In the Batman/Teenage Mutant Ninja Turtles crossover miniseries, when the Foot Clan initially arrive in Gotham, Batman considers the possibility that they are a branch of the League of Assassins, but dismisses the idea as the Foot's combat skills show a focus on a specific area of martial arts as opposed to the more varied skills of the League.[62] After Shredder attempts to escape a confrontation with Batman and the Turtles, he is confronted by Ra's, who offers him an alliance.[63] With a batch of fresh mutagen brought to the DC Universe by Casey Jones,[64] Shredder and Ra's try to bring the world to its knees by unleashing their mutated monstrosities (starting with the inmates of Arkham Asylum),[65] but are defeated by the combined efforts of Batman, Ra's' own grandson Damian, the Teenage Mutant Ninja Turtles and Splinter, who force Ra's into flight.[66]

Arrow[edit]

In the Arrow tie-in comic, Season 2.5, when he hears about terrorist group Onslaught and his leader Khem-Adam, Ra's wishes to speak with him. He sends Nyssa al Ghul and Sara Lance to retrieve him from his base in the Amon-Shu caves of Kahndaq. They arrive back, with him and a girl named Mesi Natifah. Wishing to give Mesi vengeance, he gives her his sword to execute him.[67][68]

Batman '66[edit]

Ra's appears in a crossover story between Batman '66 and Wonder Woman '77 (taking place in the continuity of Adam West's portrayal of Batman and Lynda Carter's portrayal of Wonder Woman). He and his daughter Talia first meet Bruce in the 40s at a Wayne Foundation auction to support the war effort, where The League of Shadows and the Nazis attempt to bid for a book detailing ancient treasures and locations. When they confront the book's auction winner Mr. Finlay, the young Bruce and Talia escape with both of the books to keep them safe. Ra's finds Bruce in the maze and threatens his life, but Bruce escapes as Ra's manages to obtain one of the books.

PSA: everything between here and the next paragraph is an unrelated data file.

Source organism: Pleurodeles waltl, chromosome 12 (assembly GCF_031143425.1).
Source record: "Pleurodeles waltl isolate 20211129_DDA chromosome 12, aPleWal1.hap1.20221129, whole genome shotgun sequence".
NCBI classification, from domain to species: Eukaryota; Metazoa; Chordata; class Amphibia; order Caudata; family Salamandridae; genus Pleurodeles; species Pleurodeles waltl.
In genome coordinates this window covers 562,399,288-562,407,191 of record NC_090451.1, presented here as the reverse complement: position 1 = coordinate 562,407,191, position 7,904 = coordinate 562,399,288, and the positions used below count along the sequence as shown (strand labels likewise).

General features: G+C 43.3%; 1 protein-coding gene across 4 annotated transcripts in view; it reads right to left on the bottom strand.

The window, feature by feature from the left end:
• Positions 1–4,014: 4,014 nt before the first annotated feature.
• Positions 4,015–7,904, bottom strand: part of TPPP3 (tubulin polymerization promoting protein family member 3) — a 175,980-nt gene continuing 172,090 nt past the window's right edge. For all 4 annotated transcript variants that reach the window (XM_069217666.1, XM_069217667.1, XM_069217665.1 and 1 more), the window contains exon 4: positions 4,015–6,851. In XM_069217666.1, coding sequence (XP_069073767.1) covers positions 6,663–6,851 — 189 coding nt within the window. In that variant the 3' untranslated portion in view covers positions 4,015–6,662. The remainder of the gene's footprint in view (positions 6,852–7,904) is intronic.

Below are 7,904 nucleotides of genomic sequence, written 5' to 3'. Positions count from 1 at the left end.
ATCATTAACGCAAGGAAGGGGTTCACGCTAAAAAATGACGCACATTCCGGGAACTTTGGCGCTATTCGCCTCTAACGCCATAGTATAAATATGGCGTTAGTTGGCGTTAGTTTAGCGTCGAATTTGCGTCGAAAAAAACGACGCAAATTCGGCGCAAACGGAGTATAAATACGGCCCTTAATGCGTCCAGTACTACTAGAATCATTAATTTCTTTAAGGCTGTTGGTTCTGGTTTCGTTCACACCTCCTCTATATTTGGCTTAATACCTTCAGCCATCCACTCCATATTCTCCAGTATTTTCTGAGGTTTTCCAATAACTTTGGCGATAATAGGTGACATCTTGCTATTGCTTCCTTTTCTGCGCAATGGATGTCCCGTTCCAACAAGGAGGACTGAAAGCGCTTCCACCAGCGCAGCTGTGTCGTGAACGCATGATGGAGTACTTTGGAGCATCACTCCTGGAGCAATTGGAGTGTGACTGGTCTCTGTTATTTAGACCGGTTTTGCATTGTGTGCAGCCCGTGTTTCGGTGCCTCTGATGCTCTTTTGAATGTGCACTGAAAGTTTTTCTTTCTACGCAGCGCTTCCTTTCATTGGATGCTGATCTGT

Twenty-two years later, Talia hires Catwoman to steal the second book from Mr. Finlay. Batman, Robin and Catwoman travel to Paradise Island to warn Wonder Woman and her people that the League of Shadows will be invading one of the nearby areas, with Diana knowing that Ra's is after the island's Lazarus Pit. Ra's uses the pit to restore his youth and offers the four the chance to join the League of Shadows, but they refuse. Ra's tries to bury them alive, but they are saved thanks to the intervention of Wonder Girl and Talia rescuing them behind her father's back (still harboring feelings for Bruce). Talia is placed in prison by the Amazons while Ra's manages to escape.

11 years later, Catwoman aids Talia in escaping Paradise Island and the two Ghuls continue their search for Lazarus Pits. Thanks to spying on Wonder Woman and Batman, the League discovers there's a Pit in Gotham underneath Arkham Asylum. Ra's hires the Riddler, Mr. Freeze, Clayface, Killer Croc, and Cheetah to keep the heroes at bay. Batman follows Ra's near the Pit and tries to stop him, but Ra's uses his magical assassins to prevent them from interfering. Due to using the Pit sooner than the last time he used it, Ra's is de-aged into a ten year old. The two al Ghuls are taken by authorities, with Batman saddened that Talia chose to follow her father's influence.[69]

Injustice 2[edit]